They have to work closely with providers in order to properly code diagnoses to a patient, and they must be knowledgeable about laws pertaining to the release of information and the Health Insurance Portability and Accountability Act.

Medical Lab Technician

Sheridan Voshake, a medical laboratory scientist and laboratory supervisor at Memorial Hospital, discussed medical laboratory technicians (MLTs). She said MLTs are the associate degree equivalent of a lab technician.

“[MLTs] operate advanced lab analyzers,” Voshake said. “[We] test blood, urine, [and] all types of body fluids. We identify different diseases and different disorders that a patient may have. We also do things such as matching blood types, and finding out your antibiotic sensitivities, so we can perform a culture from a wound and figure out which antibiotic the pharmacy should prescribe for you.”

Voshake said 70 percent of medical decisions made about a patient’s healthcare are based on lab results, so it is important that MLTs are performing accurate lab tests and producing accurate results. People who want to work in healthcare but do not desire the patient-facing aspect of the industry may be interested in becoming an MLT.

“You’re still caring for your patients but just behind the scenes in a more science-based way,” Voshake said.

She also noted that most facilities want MLTs to be board-certified, which they can do after they receive their associate degree.

Respiratory Therapist 

Lexie Caraway, a respiratory therapist (RT) with Clay County Hospital, said RTs provide a vital service to healthcare systems.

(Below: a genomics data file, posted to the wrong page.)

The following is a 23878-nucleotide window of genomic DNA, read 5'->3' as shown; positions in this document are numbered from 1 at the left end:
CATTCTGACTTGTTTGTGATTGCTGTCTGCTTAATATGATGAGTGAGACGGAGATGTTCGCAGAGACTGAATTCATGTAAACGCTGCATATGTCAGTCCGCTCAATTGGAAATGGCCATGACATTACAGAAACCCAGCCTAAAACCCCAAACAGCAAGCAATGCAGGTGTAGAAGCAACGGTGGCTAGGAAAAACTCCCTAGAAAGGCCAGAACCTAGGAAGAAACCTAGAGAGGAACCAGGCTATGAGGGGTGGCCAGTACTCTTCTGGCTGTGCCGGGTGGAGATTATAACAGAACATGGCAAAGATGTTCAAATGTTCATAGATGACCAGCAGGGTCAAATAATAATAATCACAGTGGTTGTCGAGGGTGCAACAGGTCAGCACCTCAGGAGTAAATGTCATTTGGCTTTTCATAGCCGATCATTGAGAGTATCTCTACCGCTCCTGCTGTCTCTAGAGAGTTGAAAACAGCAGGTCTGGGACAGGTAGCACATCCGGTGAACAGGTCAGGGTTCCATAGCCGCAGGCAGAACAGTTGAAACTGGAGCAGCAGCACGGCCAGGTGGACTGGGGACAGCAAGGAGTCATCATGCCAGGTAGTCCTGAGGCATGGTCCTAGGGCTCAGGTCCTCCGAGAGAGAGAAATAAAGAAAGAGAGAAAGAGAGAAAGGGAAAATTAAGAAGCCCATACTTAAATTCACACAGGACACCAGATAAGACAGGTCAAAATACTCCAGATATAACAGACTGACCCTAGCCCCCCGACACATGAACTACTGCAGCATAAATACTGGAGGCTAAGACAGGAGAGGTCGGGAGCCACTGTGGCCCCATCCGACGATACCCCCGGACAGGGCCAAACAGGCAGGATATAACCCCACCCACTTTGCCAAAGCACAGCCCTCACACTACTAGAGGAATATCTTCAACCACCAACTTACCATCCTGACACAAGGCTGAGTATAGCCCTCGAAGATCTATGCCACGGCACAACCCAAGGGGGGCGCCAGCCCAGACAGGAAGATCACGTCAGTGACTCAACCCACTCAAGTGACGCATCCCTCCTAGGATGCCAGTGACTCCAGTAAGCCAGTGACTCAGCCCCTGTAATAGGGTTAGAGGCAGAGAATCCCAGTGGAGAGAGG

“When people think of respiratory therapy, a lot of times they think that maybe we just do nebulizers or inhalers, which we do,” Caraway said. “But we do many other things, such as titrating their oxygen, getting them qualified for home oxygen.”

RTs also draw blood, initiate CPAPs and BIPAPs, and run ventilators, ensuring all the settings are correct and the mouthpiece is fitting properly.

The daily schedule of an RT can vary widely, because they have scheduled treatment times, but are also available for emergencies. 

“Anytime there is an emergency cesarean section, anytime there is a rapid-response or a code, or a bad automobile accident, we’re always involved in those things,” Caraway said.

Caraway said RTs can work in more places than just hospitals, including nursing homes, with transport teams, as a home care RT, or in pulmonary rehabilitation. 

Community Health Worker 

Claire Hughes, a community health worker (CHW) who is with Southern Illinois University, said the CHW profession is often unknown or misunderstood.

“To explain it in the most simple terms, [CHWs] are a healthcare or social service professional that acts like a guide or a link between patients, healthcare providers, and social services,” Hughes said.

A lot of work they do includes identifying barriers their patients face in getting the healthcare they need. This could mean helping patients find transportation, medical insurance, food stamps, or child care.

Hughes said there is a lot of versatility as to where a CHW can work and who they can work with. CHWs might work one-on-one with patients, or they may be able to work in a group setting educating patients on a variety of health-related topics.

Aspiring CHWs currently need a high school diploma and CHW training, though Hughes said employers will often hire people without training and provide that on the job. However, Illinois is working towards a state-wide certification process for all CHWs to follow.

Hughes said the certification program will begin in late 2024 or early 2025. Once it is rolled out, CHWs will be required to have 150 hours classroom coursework and 2,000 hours of training in the field.

Readers can learn more about Illinois’ healthcare workforce at the 2024 Illinois State of Reform Health Policy Conference at the Fairmont Chicago Millennium Park on May 29. Those Interested can register for the event here.